USDA Ends Seven-Day Quarantine For Horses From Mexico

The USDA is removing the requirement that horses from Mexico be quarantined for seven days in vector-proof quarantine facilities before being imported into the United States.

Horses imported from Mexico will still need to be quarantined until it can be determined that they are free of exotic pests and diseases. This quarantine period usually lasts three to four days.

"We have determined Mexico to be free of Venezuelan equine encephalomyelitis (VEE). Lifting the seven-day quarantine requirement would not pose a risk of transmitting VEE to horses in the United States," said Joan M. Arnoldi, deputy administrator of veterinary services with the Animal and Plant Health Inspection Service, a part of USDA's marketing and regulatory programs mission area.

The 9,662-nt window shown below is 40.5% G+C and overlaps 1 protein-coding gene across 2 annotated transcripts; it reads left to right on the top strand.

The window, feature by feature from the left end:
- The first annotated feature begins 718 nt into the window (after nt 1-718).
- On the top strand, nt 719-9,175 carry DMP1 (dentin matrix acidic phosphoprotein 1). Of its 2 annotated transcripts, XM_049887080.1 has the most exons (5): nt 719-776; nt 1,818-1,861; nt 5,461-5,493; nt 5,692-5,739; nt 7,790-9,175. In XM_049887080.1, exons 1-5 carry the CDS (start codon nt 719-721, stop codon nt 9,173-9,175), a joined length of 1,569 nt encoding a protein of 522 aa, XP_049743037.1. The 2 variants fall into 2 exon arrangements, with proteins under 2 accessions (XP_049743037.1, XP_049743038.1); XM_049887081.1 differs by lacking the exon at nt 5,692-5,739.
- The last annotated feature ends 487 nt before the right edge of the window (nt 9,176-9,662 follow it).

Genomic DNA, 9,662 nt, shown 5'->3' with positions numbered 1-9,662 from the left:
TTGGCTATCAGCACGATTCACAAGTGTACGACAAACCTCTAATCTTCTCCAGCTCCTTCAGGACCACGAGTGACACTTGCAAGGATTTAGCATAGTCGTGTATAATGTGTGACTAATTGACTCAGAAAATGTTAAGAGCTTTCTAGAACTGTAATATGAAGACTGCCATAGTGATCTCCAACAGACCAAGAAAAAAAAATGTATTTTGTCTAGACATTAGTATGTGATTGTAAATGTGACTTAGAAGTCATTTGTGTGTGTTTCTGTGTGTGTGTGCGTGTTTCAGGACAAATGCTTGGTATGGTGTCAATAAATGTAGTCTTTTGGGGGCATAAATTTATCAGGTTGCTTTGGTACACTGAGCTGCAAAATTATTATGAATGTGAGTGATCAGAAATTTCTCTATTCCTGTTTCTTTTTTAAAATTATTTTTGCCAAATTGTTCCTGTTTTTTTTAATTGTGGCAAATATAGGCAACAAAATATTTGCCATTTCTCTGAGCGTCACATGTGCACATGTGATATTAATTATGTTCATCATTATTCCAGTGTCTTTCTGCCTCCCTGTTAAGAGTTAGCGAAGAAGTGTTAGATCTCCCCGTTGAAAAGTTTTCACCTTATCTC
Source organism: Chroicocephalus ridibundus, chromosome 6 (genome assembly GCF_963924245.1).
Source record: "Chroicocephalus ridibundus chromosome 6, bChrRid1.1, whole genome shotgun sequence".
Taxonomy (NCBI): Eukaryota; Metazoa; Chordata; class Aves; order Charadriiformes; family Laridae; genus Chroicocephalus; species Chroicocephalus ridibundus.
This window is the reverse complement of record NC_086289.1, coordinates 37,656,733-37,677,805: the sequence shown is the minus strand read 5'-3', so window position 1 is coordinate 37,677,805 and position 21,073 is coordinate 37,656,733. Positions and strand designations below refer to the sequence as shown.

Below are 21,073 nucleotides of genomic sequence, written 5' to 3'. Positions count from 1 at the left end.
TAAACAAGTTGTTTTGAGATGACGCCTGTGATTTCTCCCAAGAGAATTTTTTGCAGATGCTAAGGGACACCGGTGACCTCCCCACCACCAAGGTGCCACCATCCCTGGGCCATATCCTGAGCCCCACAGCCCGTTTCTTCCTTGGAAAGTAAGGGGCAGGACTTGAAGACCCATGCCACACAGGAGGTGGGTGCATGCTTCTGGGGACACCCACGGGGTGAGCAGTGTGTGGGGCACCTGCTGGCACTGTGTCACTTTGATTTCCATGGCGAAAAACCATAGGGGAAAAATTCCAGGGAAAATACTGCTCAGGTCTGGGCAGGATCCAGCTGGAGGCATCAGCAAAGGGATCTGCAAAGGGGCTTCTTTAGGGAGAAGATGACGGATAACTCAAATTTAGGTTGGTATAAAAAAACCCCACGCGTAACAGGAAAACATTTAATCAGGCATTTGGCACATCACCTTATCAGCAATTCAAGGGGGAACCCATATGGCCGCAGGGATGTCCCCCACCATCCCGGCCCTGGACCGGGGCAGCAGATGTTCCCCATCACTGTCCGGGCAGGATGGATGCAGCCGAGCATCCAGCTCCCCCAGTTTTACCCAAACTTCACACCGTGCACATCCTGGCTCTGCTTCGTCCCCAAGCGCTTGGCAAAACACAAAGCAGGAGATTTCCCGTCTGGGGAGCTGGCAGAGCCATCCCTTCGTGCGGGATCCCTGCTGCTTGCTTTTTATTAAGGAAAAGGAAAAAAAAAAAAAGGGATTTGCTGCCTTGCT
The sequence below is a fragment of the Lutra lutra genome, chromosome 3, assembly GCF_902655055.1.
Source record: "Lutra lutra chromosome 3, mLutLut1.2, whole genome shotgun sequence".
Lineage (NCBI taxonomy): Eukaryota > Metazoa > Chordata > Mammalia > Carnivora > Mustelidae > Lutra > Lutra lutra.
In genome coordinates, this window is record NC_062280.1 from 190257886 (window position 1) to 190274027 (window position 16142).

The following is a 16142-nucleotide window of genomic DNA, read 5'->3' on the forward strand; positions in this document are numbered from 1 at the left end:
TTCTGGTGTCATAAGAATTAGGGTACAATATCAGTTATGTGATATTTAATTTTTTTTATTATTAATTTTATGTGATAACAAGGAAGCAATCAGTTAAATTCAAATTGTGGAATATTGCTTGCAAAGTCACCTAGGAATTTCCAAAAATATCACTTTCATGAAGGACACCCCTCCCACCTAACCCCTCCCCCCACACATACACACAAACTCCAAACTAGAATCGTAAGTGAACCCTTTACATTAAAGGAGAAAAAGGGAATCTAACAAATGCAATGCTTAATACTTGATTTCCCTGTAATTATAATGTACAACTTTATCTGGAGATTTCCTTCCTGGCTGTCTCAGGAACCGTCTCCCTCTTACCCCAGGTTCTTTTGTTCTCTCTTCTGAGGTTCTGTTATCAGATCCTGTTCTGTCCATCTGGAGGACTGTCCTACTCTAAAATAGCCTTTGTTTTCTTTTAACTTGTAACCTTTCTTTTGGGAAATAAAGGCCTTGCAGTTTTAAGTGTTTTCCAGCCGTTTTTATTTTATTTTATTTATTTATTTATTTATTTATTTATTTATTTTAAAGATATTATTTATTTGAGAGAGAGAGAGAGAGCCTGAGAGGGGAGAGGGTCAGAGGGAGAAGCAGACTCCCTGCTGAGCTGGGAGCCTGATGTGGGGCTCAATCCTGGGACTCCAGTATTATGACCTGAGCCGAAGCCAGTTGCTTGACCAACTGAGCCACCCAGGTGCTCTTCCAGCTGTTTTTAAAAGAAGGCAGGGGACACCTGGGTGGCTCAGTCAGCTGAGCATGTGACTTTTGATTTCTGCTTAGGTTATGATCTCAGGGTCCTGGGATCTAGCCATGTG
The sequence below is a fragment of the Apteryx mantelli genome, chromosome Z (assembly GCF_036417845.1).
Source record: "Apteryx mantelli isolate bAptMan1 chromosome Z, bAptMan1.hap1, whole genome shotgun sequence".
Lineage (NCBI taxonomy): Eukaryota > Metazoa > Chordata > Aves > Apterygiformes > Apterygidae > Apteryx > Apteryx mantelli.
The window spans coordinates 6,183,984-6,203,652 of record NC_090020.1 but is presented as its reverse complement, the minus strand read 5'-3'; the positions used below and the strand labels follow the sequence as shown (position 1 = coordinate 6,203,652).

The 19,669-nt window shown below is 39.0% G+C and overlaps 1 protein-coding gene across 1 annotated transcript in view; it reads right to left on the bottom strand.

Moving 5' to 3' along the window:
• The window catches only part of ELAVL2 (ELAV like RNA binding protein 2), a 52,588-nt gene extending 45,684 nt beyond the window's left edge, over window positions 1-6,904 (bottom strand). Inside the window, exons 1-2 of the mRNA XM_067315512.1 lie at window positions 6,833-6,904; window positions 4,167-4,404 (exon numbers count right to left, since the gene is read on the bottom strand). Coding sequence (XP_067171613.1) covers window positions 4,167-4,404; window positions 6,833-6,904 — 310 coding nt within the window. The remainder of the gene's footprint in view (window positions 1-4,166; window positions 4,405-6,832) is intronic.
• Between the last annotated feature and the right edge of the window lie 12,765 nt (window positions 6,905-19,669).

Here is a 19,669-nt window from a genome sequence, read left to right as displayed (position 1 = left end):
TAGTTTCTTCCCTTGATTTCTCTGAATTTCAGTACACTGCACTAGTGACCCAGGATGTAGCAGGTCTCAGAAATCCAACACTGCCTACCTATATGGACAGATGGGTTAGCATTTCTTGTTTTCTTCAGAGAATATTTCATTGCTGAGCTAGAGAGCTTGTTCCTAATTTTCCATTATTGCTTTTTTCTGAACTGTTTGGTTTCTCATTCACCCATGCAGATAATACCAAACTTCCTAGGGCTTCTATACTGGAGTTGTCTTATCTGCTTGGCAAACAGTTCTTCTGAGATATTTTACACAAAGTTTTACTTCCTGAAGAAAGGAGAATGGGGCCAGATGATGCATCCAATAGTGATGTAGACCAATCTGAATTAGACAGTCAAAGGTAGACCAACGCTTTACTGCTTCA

A seven-day quarantine became necessary during the summer of 1996 when the government of Mexico reported that VEE had been detected in horses in that country. The United States is free of VEE, a viral disease that is transmitted primarily by mosquitoes and other blood-feeding insects, and results in a high mortality rate in infected animals.

This final rule was scheduled for publication in the Jan. 26, 1998, Federal Register and became effective Feb. 10, 1998. 

About the Author

Tim Brockhoff

Tim Brockhoff was Staff Writer of The Horse:Your Guide to Equine Health Care from 1995 to 1999. His degree is in Agricultural Communications from the University of Kentucky, and his equine experience is with American Saddlebreds.

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